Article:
I did chuckle however that you all nixed the IBM. I have had a Thinkpad for almost 15 years with absolutely no problems and I love it. But as my g'son says, its a machine for business people and older folks, of course, he got that from Consumer Report, lol....which by the way, rates it number one in many areas.

    Thanks again all.
  22. SNGX1275

    SNGX1275 TS Forces Special Posts: 12,462   +289

    The 2.4Ghz Macbooks do use the Penryn. Link1, Link2, Link3

    It is really no harder than installing Windows on a PC, there is just an additional step of creating a partition for it first on the Mac end. Apple even provides an extremely detailed step by step instructions on how to do it.

    If you buy more RAM when you order it you get raped on the price. It is FAR cheaper to buy the RAM yourself from someone else and then install it. Even if you hire someone to install the RAM for you it will still likely be cheaper.

    So I think the Macbook is by far the "better value for the money". Penryn processor, better wireless, lighter weight, ability to run Mac OS X, Linux, Windows XP, Windows Vista. Insanely easy access to HD and RAM for upgrades (that don't void your warranty), and several other little things.
  23. think_guru

    think_guru Newcomer, in training Posts: 17

    I just have to throw in my support for IBM here, and raise some points that might be helpful to consider. First, as we all know, they are very solid and well designed machines. I've experience using a Thinkpad, and their combo of reliability + great keyboard makes them a superb choice for students. Also, the newer T61's feature a roll cage, which can be handy because it will prevent the screen from being damaged incase the machine gets crushed by school books in your bag (which often happens)!

    In terms of economics, it looks like Lenovo is really trying to cut their price. Additionally, their reputation for durability seems to afford Thinkpads a greater resale value, which can be handy when it comes time to upgrade.

    Those are just some of my thoughts. However, I when it comes down to it, you are choosing amongst a number of great machines, so it's mainly just a personal preference. From what I can see the Dell XPS offers top-notch performance, and the extended customization options are nice as well, so I don't see how you can go wrong. Congrats on your choice!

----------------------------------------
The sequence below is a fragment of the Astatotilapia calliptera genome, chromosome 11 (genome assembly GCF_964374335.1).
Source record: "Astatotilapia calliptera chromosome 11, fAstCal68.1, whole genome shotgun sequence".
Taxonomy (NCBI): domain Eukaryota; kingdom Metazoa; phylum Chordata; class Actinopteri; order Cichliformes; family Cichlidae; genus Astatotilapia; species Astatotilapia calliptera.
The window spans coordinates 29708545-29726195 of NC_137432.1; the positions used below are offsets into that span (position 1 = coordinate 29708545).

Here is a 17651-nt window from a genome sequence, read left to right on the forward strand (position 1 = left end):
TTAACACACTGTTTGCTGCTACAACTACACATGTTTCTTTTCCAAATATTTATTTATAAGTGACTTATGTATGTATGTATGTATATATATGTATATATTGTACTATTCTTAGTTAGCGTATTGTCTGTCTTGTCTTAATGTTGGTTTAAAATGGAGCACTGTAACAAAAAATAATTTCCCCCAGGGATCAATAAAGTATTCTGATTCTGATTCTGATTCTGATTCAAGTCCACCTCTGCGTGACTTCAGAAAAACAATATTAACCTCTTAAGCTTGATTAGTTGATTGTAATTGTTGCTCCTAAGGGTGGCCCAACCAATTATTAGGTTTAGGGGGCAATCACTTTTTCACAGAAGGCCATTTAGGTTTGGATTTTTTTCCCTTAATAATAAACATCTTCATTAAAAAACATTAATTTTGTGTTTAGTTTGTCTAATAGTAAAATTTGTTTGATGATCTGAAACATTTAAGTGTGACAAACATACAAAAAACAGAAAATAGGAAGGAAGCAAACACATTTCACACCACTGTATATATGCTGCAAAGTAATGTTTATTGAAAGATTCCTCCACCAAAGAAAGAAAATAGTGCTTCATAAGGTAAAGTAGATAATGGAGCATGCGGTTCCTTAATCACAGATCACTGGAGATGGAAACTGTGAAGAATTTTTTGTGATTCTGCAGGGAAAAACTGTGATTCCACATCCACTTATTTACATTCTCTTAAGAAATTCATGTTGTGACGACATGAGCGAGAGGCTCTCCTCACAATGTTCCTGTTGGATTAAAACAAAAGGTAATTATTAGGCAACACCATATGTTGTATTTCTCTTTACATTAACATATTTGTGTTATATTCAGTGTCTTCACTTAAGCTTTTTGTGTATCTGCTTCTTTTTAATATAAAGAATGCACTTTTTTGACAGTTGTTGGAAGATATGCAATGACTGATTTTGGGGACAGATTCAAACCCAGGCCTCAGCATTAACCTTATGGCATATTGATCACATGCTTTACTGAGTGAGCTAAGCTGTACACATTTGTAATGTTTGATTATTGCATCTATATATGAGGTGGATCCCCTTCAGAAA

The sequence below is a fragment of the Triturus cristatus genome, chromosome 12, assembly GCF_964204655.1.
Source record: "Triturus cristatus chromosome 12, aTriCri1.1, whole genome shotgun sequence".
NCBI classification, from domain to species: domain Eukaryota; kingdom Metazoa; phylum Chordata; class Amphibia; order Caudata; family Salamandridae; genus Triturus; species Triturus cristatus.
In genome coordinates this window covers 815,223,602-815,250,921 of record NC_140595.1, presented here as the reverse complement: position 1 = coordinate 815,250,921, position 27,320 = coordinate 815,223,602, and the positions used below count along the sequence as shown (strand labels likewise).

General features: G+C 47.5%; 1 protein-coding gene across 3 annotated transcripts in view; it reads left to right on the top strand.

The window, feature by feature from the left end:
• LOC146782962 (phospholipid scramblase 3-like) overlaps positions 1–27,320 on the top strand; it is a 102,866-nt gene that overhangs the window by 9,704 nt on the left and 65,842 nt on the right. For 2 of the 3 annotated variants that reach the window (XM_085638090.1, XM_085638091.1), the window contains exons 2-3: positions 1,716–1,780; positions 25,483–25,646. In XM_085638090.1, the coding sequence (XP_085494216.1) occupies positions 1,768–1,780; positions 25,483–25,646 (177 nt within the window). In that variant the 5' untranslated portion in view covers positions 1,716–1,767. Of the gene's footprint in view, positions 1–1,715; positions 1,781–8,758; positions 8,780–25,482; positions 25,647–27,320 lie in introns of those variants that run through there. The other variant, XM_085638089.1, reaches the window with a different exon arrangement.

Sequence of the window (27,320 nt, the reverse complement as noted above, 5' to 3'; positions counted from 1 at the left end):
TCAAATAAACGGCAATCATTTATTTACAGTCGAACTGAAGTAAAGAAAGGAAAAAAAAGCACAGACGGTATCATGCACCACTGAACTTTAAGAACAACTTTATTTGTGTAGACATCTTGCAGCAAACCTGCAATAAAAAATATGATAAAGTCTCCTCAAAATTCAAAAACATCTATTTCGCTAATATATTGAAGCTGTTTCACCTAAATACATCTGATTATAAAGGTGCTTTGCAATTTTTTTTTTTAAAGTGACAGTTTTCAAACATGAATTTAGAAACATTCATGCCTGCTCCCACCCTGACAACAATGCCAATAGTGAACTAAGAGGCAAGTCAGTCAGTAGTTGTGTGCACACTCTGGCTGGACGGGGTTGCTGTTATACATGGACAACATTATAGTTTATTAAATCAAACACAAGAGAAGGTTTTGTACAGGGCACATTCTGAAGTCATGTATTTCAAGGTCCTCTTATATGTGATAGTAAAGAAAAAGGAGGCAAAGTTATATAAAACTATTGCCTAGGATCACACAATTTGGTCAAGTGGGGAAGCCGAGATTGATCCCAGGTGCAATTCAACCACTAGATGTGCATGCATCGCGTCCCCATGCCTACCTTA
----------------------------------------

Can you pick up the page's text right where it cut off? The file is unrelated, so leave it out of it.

24. Ph30nIX

    Ph30nIX Newcomer, in training Posts: 359

    Dell is notorious for shocking service, in particular once your warranty is out. They use the same crappy motherboards in their more expensive systems which are from their cheaper systems. If you buy a dell, mak esure you get an extended warranty on it!!

    HP are good, and I can vouch for their services. I once had one that broke 3 times in the 5 years of using it, and it was serviced free of charge and some parts replaced with better ones.

    However, the software side of HP is a bit annoying.

    From Dell and Mac, I'd almost certainly go the Mac route, they are easy to use, and effectively ***** proof.
  25. bkouns001

    bkouns001 Newcomer, in training Topic Starter Posts: 24

    Thanks for your input; the deal is done, Dell it is, with an extended warranty.

    I am glad that you have had success with HP, my only reference point was Consumer Reports and some pretty angry people at The Squeaky Wheel; nothing at Squeaky about Dell but several about HP.

    LOL, sounds like maybe I should get a Mac.